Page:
Skip to content

The Official Biography

DSC_2810LeAnne Howe

LeAnne Howe is an enrolled citizen of the Choctaw Nation of Oklahoma. She writes fiction, poetry, screenplays, creative non-fiction, plays and scholarship that deal with Native experiences. Her short fiction has appeared in Fiction International, Callalloo, Story, Yalobusha Review, and Cimarron Review, and elsewhere. Her work has been translated in France, Italy, Germany, the Netherlands, and Denmark. She’s held residencies at the MacDowell Colony, Virginia Center for the Creative Arts, Ragdale Writers Residency, and the Atlantic Center for the Arts.

Her first novel Shell Shaker (Aunt Lute Books, 2001) received an American Book Award in 2002 from the Before Columbus Foundation. The novel was a finalist for the 2003 Oklahoma Book Award, and awarded Wordcraft Circle Writer of the Year, 2002. Equinoxes Rouge, the French translation, was the 2004 finalist for Prix Medici Estranger, one of France’s top literary awards. Evidence of Red (Salt Publishing, UK, 2005) won the Oklahoma Book Award for poetry in 2006, and the Wordcraft Circle Award for 2006. Her most recent novel is Miko Kings: An Indian Baseball Story (Aunt Lute Books, 2007), Choctalking on Other Realities, (Aunt Lute Books, 2013), and Seeing Red, Pixeled Skins: American Indians and Film, (Michigan State University Press, 2013).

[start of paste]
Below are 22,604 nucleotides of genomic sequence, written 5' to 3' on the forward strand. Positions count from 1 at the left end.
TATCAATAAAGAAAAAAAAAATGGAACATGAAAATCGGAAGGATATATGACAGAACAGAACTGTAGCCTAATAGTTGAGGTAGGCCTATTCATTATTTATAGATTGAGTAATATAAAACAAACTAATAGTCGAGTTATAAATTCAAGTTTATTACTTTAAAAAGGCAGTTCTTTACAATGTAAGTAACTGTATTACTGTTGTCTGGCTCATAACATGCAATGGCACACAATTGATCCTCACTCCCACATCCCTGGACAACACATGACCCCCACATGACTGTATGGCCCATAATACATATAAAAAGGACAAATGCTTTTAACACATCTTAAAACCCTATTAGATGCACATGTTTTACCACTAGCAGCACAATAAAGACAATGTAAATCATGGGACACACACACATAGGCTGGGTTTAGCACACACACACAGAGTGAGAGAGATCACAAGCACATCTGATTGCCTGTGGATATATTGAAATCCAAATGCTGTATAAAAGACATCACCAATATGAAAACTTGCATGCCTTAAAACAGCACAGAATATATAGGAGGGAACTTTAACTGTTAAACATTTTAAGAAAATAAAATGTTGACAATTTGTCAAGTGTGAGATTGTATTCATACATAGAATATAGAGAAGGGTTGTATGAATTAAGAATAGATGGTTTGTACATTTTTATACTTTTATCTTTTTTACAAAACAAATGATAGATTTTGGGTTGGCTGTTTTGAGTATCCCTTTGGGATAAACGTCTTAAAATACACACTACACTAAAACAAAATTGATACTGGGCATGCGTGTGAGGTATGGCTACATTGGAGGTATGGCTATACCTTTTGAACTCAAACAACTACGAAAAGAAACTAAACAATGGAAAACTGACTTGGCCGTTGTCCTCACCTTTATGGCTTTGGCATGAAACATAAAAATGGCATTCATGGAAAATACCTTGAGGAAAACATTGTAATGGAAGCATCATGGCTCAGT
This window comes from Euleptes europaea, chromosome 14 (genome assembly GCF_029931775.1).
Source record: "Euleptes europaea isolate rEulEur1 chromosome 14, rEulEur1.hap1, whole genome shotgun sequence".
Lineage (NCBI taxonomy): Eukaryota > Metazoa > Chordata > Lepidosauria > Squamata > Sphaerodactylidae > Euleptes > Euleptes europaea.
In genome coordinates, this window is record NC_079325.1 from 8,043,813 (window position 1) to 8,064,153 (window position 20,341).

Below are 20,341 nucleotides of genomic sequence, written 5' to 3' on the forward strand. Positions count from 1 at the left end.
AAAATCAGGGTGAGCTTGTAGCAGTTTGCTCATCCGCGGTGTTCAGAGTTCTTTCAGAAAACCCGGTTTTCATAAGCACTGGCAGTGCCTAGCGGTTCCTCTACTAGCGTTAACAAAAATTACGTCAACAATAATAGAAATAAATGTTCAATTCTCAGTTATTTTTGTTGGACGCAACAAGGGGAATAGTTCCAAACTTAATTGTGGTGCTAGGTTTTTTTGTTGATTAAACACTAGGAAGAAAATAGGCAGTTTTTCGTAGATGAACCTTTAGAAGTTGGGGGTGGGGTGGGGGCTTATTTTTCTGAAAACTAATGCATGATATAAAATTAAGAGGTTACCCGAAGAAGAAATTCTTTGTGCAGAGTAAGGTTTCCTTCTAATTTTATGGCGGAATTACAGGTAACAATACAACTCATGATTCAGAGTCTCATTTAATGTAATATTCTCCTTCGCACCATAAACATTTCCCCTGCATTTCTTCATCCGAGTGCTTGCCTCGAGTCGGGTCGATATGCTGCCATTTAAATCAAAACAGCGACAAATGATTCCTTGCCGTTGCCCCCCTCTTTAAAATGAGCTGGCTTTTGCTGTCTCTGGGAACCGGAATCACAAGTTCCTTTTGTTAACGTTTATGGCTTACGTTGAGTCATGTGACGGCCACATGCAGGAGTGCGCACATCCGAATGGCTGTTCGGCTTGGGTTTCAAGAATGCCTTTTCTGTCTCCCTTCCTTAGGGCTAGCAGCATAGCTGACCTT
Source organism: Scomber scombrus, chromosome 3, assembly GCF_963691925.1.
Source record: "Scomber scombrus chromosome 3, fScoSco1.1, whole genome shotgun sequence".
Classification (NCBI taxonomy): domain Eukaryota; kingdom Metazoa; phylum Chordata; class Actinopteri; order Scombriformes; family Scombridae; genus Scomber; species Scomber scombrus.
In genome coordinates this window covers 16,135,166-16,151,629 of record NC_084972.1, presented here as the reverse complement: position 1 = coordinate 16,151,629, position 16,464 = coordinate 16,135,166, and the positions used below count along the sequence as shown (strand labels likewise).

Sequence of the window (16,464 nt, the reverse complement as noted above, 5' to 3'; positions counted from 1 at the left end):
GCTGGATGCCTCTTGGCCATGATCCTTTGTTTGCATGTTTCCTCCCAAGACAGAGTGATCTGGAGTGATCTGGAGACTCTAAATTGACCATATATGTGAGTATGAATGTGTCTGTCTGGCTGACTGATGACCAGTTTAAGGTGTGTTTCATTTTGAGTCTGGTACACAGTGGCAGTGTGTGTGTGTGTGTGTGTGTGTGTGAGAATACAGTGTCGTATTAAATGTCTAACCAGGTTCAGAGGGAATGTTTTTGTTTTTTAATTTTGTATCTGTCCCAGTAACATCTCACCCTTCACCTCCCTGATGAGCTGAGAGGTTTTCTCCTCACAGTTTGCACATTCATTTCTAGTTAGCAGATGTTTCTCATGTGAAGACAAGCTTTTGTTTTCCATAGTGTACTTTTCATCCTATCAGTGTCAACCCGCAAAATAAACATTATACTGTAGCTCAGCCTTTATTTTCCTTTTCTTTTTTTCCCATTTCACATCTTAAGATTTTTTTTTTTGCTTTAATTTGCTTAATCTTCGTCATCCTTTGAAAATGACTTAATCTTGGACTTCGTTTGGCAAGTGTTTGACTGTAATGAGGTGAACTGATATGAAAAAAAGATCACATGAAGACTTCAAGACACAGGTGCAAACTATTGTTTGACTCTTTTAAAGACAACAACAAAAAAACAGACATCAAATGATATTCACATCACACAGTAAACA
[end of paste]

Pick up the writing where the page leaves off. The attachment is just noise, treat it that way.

Over the past few years she’s been all over the Southeast. In 2003 Howe was the Louis D. Rubins Jr. Writer-in-Residence at Hollins University, VA, and in 2006-2007 she was the John and Renee Grisham Writer-in-Residence at the University of Mississippi at Oxford, MS.

LeAnne is the screenwriter and on-camera narrator for the 90-minute PBS documentary Indian Country Diaries: Spiral of Fire that aired nationally in 2006. Part memoir, part tribal history the film takes Howe (Choctaw) to the North Carolina homelands of the Eastern Band of Cherokee Indians to discover how their fusion of tourism, community, and cultural preservation is the key to the tribe’s health in the twenty-first century. Along the way Howe seeks to reconcile her own identity as the daughter of a Cherokee father she never knew.

She is writer/co-producer of the documentary “Playing Pastime: American Indian Fast-Pitch Softball,” with three-time Emmy award winner filmmaker, James Fortier.

LeAnne has read her fiction and been an invited lecturer in Japan, Jordan, Israel, Romania, and Spain. Founder and director of WagonBurner Theatre Troop her plays have been produced in Los Angeles, New York City, New Mexico, Maine, Texas, and Colorado. Her most recent one-woman show, Choctalking on Other Realities, premiered at the Krannert Center for the Performing Arts in January 09.

She’s currently the Eidson Distinguished Professor in the Department of English at the University of Georgia, Athens.  For more information see UGA English Department

Advertisements
%d bloggers like this: